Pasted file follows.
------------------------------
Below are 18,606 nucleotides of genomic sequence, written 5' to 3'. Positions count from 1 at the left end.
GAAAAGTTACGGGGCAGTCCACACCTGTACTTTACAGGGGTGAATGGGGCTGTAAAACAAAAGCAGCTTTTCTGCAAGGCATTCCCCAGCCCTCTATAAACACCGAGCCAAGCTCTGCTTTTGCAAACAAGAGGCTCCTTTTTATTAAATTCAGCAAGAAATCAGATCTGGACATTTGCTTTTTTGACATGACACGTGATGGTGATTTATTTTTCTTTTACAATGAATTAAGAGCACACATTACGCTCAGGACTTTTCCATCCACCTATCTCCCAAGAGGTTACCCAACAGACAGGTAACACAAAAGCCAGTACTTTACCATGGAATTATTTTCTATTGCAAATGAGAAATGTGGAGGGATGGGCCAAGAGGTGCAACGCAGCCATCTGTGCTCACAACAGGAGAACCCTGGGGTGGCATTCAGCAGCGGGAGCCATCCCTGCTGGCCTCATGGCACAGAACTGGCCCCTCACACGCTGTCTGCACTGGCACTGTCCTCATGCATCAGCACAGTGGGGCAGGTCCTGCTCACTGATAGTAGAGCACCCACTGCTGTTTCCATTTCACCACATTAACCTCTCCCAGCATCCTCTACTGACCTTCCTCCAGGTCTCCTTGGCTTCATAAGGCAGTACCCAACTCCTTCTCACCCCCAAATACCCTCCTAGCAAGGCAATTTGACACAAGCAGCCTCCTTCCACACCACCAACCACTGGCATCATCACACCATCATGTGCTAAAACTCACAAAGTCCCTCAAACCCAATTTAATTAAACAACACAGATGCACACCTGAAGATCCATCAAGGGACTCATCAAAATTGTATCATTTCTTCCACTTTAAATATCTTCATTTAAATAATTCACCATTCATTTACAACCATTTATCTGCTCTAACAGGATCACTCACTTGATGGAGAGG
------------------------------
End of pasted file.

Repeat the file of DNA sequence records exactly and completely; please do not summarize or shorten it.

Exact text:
Below are 18,606 nucleotides of genomic sequence, written 5' to 3'. Positions count from 1 at the left end.
GAAAAGTTACGGGGCAGTCCACACCTGTACTTTACAGGGGTGAATGGGGCTGTAAAACAAAAGCAGCTTTTCTGCAAGGCATTCCCCAGCCCTCTATAAACACCGAGCCAAGCTCTGCTTTTGCAAACAAGAGGCTCCTTTTTATTAAATTCAGCAAGAAATCAGATCTGGACATTTGCTTTTTTGACATGACACGTGATGGTGATTTATTTTTCTTTTACAATGAATTAAGAGCACACATTACGCTCAGGACTTTTCCATCCACCTATCTCCCAAGAGGTTACCCAACAGACAGGTAACACAAAAGCCAGTACTTTACCATGGAATTATTTTCTATTGCAAATGAGAAATGTGGAGGGATGGGCCAAGAGGTGCAACGCAGCCATCTGTGCTCACAACAGGAGAACCCTGGGGTGGCATTCAGCAGCGGGAGCCATCCCTGCTGGCCTCATGGCACAGAACTGGCCCCTCACACGCTGTCTGCACTGGCACTGTCCTCATGCATCAGCACAGTGGGGCAGGTCCTGCTCACTGATAGTAGAGCACCCACTGCTGTTTCCATTTCACCACATTAACCTCTCCCAGCATCCTCTACTGACCTTCCTCCAGGTCTCCTTGGCTTCATAAGGCAGTACCCAACTCCTTCTCACCCCCAAATACCCTCCTAGCAAGGCAATTTGACACAAGCAGCCTCCTTCCACACCACCAACCACTGGCATCATCACACCATCATGTGCTAAAACTCACAAAGTCCCTCAAACCCAATTTAATTAAACAACACAGATGCACACCTGAAGATCCATCAAGGGACTCATCAAAATTGTATCATTTCTTCCACTTTAAATATCTTCATTTAAATAATTCACCATTCATTTACAACCATTTATCTGCTCTAACAGGATCACTCACTTGATGGAGAGG